Le Caravansérail, Emmanuelle de Negri, Paul-Antoine Benos-Djian, Bertrand Cuiller – Domenico Scarlatti: Stabat Mater & Other Works (2022)
FLAC (tracks) 24 bit/192 kHz | Time – 01:16:20 minutes | 3,01 GB | Genre: Classical
Studio Masters, Official Digital Download | Front Cover | © harmonia mundi
A model of daring harmonic and contrapuntal treatment, Domenico Scarlatti’s extraordinary Stabat Mater is one of the very few surviving examples of his music for the church. To place this unique masterpiece in context, Bertrand Cuiller and members of Le Caravansérail invite us to sample the composer’s unjustly neglected contribution to the genre of opera and secular cantata, tracing a fascinating itinerary that leads from Naples to Rome and on to Madrid.
Beware the pen of a critic. When in 1720 an arrangement of Domenico Scarlatti’s 1714 opera Amor d’un’Ombra e Gelosia d’un’aura arrived at the King’s Theatre, Haymarket, Charles Burney’s pen was gently damning. “Though there were many new pleasing passages and effects”, proclaimed London’s esteemed writer on all things musical, “those acquainted with the original and happy freaks of this composer in his harpsichord music, would be surprised at the sobriety and almost dullness of the songs”; and over the ensuing centuries, critical opinion has largely persisted with the line that Scarlatti’s best work is to be found not among his vocal or instrumental works, but instead among the 555 harpsichord sonatas he wrote for the Portuguese Queen of Spain, María Bárbara.
Now though, here is a multi-genre Scarlatti programme from Bertrand Cuiller and his period instrument ensemble Le Caravansérail, its aim to enable the listener to reach his or her own conclusion as to Scarlatti’s wider worth. Although with repertoire and performances as fine as these, it’s perfectly clear which side Cuiller wants us to come down upon. Not least he opens with a piece of shameless wooing: the famous Sonata in G major, K. 144, but heard not on harpsichord but instead from harpist from Bérengère Sardin in a performance of melting warm fragility and hope-filled nobility.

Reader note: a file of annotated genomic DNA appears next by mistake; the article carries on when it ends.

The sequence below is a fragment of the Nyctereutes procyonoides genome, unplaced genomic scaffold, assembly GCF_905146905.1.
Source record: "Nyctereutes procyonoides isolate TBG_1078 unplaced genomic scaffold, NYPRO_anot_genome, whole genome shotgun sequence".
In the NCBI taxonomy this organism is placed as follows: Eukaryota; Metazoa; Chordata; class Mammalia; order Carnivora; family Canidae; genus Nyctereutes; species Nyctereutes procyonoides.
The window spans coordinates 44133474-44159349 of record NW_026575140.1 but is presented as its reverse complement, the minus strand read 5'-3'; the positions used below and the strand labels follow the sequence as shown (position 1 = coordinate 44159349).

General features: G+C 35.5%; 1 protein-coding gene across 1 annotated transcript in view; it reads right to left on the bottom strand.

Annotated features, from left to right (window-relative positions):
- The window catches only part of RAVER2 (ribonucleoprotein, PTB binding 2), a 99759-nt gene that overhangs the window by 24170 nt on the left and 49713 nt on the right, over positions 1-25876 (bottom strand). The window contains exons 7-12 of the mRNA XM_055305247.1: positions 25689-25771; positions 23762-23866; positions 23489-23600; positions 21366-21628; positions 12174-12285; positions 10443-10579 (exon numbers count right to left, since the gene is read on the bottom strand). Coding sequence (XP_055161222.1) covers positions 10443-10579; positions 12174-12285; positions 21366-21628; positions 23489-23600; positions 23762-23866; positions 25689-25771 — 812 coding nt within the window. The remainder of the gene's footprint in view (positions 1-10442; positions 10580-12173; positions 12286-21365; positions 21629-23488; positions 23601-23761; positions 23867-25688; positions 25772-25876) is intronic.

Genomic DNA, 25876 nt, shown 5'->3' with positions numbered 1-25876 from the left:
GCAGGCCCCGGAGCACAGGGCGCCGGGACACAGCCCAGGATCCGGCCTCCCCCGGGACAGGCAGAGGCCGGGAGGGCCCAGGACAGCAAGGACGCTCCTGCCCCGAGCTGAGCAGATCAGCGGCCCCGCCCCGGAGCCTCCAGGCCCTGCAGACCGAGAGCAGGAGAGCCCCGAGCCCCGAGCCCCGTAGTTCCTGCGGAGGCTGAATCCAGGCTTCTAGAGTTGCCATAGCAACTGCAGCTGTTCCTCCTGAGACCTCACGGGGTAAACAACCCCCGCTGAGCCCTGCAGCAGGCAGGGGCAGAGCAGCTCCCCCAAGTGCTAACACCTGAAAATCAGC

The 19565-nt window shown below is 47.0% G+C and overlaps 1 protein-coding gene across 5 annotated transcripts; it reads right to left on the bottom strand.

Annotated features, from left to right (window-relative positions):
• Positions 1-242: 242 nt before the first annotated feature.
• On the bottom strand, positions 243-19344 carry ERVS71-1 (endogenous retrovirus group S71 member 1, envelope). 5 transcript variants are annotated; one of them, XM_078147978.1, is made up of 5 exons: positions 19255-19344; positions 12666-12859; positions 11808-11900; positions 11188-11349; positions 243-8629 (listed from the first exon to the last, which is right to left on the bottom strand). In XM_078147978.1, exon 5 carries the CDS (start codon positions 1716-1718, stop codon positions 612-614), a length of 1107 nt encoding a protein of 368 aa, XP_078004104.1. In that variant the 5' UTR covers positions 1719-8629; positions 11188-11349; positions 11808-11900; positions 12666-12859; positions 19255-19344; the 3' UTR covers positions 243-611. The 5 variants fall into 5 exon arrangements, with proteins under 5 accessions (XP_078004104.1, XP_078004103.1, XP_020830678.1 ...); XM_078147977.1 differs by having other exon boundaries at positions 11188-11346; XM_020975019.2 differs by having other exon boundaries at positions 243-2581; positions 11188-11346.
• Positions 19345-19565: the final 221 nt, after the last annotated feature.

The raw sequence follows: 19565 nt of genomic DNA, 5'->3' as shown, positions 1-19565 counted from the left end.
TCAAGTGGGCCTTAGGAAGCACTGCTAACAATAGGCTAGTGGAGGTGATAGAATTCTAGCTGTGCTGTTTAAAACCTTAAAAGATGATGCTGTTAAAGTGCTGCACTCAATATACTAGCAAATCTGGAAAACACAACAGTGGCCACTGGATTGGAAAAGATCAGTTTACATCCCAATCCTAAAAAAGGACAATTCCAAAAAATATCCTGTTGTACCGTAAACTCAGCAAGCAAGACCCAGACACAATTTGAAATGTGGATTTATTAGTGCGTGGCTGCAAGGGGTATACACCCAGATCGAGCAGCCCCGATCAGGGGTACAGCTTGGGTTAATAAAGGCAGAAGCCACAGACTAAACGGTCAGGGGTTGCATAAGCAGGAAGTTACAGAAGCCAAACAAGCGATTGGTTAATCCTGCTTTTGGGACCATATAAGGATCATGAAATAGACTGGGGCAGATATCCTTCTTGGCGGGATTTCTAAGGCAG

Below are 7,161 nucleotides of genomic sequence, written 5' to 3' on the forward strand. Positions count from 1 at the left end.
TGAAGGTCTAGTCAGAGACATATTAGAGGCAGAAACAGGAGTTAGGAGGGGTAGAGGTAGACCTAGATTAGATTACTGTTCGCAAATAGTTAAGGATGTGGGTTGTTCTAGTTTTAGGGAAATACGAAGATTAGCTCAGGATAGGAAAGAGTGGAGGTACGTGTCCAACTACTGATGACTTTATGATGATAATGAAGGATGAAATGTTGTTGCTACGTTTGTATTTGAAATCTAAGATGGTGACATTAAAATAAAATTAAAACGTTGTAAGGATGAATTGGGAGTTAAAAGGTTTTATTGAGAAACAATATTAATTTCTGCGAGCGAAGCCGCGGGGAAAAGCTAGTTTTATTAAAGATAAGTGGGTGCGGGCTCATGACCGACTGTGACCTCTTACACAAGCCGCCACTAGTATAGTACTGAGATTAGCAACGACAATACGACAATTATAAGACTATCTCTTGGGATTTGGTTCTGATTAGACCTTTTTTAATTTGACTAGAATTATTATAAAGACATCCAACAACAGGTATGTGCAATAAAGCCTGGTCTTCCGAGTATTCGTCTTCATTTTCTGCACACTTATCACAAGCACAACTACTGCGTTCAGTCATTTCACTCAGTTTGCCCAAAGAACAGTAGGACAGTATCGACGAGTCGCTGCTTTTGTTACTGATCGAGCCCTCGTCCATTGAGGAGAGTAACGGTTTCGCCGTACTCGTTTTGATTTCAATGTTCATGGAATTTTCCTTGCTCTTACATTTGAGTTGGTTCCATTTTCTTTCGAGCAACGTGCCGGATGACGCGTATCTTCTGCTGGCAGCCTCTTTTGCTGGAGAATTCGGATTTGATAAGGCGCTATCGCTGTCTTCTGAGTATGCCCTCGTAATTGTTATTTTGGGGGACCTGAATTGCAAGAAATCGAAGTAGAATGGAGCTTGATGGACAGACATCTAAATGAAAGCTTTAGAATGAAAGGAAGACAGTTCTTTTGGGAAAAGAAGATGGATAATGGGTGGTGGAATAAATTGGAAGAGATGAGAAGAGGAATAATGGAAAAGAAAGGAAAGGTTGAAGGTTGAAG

Then with that still ringing in your ears comes one of the few surviving examples of Scarlatti’s sacred music, the Stabat Mater in C minor with its rich, ten-voice texture supported by basso continuo accompaniment alone; and instantly your ears are locking on to that continuo section’s harp-reminiscent archlute, and thus becoming extra-alive to the accompaniment’s poeticism, even as the clear-toned voices unfurl over it and entwine around each other, themselves bringing definition and lucidity to even the score’s most lavishly contrapuntal vocal writing.
Onwards and there’s a D minor instrumental feast: violinist Leila Schayegh’s sombre, expressive reading of the Sonata, K. 90, one of a few harpsichord sonatas that appears to present the option of choosing a solo instrument on the melodic line; then, following a nimbly urgent ensemble reading of Charles Avison’s “concerto grosso” transcription of another harpsichord sonata, Cuiller himself bringing gossamer-weight lyricism to Harpsichord Sonata, K. 213.
As for the secular vocal works, the numbers from Amor d’un’Ombra e Gelosia d’un’aura more than hold their own here, thanks to soprano Emmanuelle de Negri and countertenor Paul-Antoine Bénos-Djian’s committed performances, while an album highlight is the lilting melancholic expression brought by de Negri to ”Pur nel sonno almen tal’ora vien colei” from the Cantata “Pur nel sonno almen” – composed to a Metastasio poem that appears to have been given to Scarlatti by star countertenor Farinelli, and thus inevitably sounding like a composer inspired to give his best.
In short, in the case of Cuiller versus Burney, it’s a win for Cuiller. Also, indeed, for Scarlatti. – Charlotte Gardner
01. Bérengère Sardin – Sonata in G Major, K. 144 (Version for Solo Harp) (04:22)
02. Le Caravansérail – I. Stabat Mater dolorosa (03:20)
03. Le Caravansérail – II. Cujus animam gementem (03:14)
04. Le Caravansérail – III. Quis non posset (02:14)
05. Le Caravansérail – IV. Eja Mater, fons amoris (01:40)
06. Le Caravansérail – V. Sancta Mater, istud agas (01:55)
07. Le Caravansérail – VI. Fac me vere tecum flere (00:51)
08. Le Caravansérail – VII. Juxta crucem (01:53)
09. Le Caravansérail – VIII. Inflammatus (02:40)
10. Le Caravansérail – IX. Fac ut animæ (02:09)
11. Le Caravansérail – X. Amen (01:26)
12. Leila Schayegh – I. Grave (03:22)
13. Leila Schayegh – II. Allegro (04:49)
14. Leila Schayegh – III. (00:49)
15. Leila Schayegh – IV. Allegro (01:01)
16. Le Caravansérail – Concerto Grosso No. 3 in D Minor (after Domenico Scarlatti): IV. Allegro (02:04)
17. Emmanuelle de Negri – Amor d’un’Ombra e Gelosia d’un’aura, Act I Scene 3: Sento, che a poco, a poco (04:03)
18. Bertrand Cuiller – Sonata in D Minor, K. 213 (06:13)
19. Le Caravansérail – O qual meco Nice cangiata: Sinfonia. Cantabile andante (01:27)
20. Paul-Antoine Bénos-Djian – Amor d’un’Ombra e Gelosia d’un’aura, Act II Scene 5 & Act III Scene 2: Dammi un poco – Ma di raggione (03:18)
21. Le Caravansérail – No. 1, Introduzzione alla Cantata (02:36)
22. Le Caravansérail – No. 2, Minuetto (01:00)
23. Emmanuelle de Negri – No. 3, Aria “Pur nel sonno almen tal’ora vien colei” (08:15)
24. Emmanuelle de Negri – No. 4, Recitativo “Pria dall’aurora o Fille, io sognando ti vidi” (02:32)
25. Emmanuelle de Negri – No. 5, Aria “Parti con l’ombra è ver l’inganno et il piacer” (05:00)
26. Emmanuelle de Negri – Amor d’un’Ombra e Gelosia d’un’aura, Act III Scene 3: Dio d’amor – Arcier fatale (03:53)